James Cameron Says OceanGate Sub Rescue Was a Waste: ‘We All Knew They Were Dead’ | Video

“Everybody running around with their hair on fire, when we knew right where the sub was,” the “Avatar” filmmaker tells “60 Minutes Australia”

Filmmaker James Cameron slammed the multinational rescue effort that unfolded following a loss in communication with the doomed OceanGate submersible one year ago. “We all knew they were dead. We’d already hoisted a toast to our fallen comrades on [the] Monday night,” he explained in an interview with “60 Minutes Australia.”

The famously plainspoken Cameron also shared a note he made on hotel stationery when he learned of the sub’s implosion. The note reads, “9:25 confirmed implosion.”

“I literally wrote that on the pad the moment I heard from my naval source, a very reliable source, that they had heard an event and triangulated it to the site [of the sub],” Cameron said.

The five people onboard OceanGate’s submersible lost connection with their host ship a few hours into their descent to the wreckage of the Titanic on June 18, 2023. A sound of an implosion or explosion was detected around the same time by the U.S. Navy, but was determined to be “not definitive.”

What unfolded next was a multi-day, multinational rescue effort coordinated by the United States, Germany, Britain, France and Canada. Canadian Air Force sonar equipment detected sounds of banging on the ocean floor, which spurred public interest bordering on obsession until the 22nd, when all five passengers were confirmed dead.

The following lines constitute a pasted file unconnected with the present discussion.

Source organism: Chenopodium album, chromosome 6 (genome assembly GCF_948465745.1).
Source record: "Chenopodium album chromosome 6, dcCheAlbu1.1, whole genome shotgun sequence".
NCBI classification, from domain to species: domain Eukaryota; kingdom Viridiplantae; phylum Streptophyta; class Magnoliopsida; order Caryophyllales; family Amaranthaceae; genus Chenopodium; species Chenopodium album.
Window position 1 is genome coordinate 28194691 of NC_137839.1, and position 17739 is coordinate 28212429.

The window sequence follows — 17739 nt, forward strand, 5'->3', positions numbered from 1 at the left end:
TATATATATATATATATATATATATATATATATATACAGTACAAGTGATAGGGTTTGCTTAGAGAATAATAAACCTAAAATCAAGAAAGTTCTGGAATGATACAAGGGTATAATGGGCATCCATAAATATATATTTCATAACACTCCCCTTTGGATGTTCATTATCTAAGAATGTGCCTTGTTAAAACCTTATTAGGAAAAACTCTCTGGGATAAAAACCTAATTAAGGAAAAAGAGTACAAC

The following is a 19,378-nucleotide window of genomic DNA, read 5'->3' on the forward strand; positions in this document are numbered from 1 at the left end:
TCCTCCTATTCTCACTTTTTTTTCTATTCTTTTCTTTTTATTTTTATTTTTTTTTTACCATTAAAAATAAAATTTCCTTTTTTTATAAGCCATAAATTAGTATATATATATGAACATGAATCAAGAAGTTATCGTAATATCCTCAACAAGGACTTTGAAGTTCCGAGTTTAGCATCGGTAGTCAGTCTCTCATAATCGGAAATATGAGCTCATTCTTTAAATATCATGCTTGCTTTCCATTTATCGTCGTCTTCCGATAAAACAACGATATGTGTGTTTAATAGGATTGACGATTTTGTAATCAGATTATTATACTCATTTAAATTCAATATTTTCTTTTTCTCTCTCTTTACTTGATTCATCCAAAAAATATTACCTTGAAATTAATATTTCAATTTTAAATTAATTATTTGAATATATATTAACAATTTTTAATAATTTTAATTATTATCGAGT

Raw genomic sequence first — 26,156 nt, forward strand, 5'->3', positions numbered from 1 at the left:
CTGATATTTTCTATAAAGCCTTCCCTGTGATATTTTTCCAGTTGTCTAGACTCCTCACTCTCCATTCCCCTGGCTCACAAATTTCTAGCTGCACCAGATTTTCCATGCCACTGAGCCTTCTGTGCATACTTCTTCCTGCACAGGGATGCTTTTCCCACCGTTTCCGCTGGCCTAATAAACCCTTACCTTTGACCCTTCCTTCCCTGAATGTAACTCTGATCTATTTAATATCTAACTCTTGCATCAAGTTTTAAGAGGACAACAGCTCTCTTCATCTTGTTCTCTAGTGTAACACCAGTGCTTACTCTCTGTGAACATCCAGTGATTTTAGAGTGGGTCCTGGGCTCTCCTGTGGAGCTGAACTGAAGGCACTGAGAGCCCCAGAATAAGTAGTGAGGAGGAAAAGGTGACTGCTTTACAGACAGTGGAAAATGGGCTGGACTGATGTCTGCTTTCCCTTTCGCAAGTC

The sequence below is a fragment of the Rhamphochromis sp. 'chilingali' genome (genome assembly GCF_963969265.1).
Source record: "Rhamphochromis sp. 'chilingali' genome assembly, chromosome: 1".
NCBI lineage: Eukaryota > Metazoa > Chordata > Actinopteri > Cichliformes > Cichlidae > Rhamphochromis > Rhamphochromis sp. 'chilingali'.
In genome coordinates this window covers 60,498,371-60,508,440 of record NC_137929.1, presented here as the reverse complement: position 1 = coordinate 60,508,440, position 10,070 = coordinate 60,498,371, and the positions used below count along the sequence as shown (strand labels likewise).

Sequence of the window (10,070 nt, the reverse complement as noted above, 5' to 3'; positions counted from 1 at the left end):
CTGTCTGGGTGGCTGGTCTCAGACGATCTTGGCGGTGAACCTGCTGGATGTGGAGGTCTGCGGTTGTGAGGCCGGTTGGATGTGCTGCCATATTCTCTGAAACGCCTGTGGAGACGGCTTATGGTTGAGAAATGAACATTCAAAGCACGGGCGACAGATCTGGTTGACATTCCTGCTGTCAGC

“It just transformed into this crazy thing,” Cameron said. “Everybody running around with their hair on fire, when we knew right where the sub was. Nobody could admit that they didn’t have the means to go down and look. So they were running all over the surface and the entire world [was] waiting with bated breath.”

Last month, American billionaire Larry Connor announced he and deep-sea expert Patrick Leahy are planning to travel to the wreckage of the Titanic in their own submersible vehicle. The pair have not announced a timeline for their trip, but plan to use a Triton 4000/2 Abyssal Explorer.

The “4000” indicates the depth to which the submersible is certified to travel (the OceanGate submersible was only certified to travel to a depth of 1,300 meters). The Titanic sits at approximately 3,800 meters below sea level.

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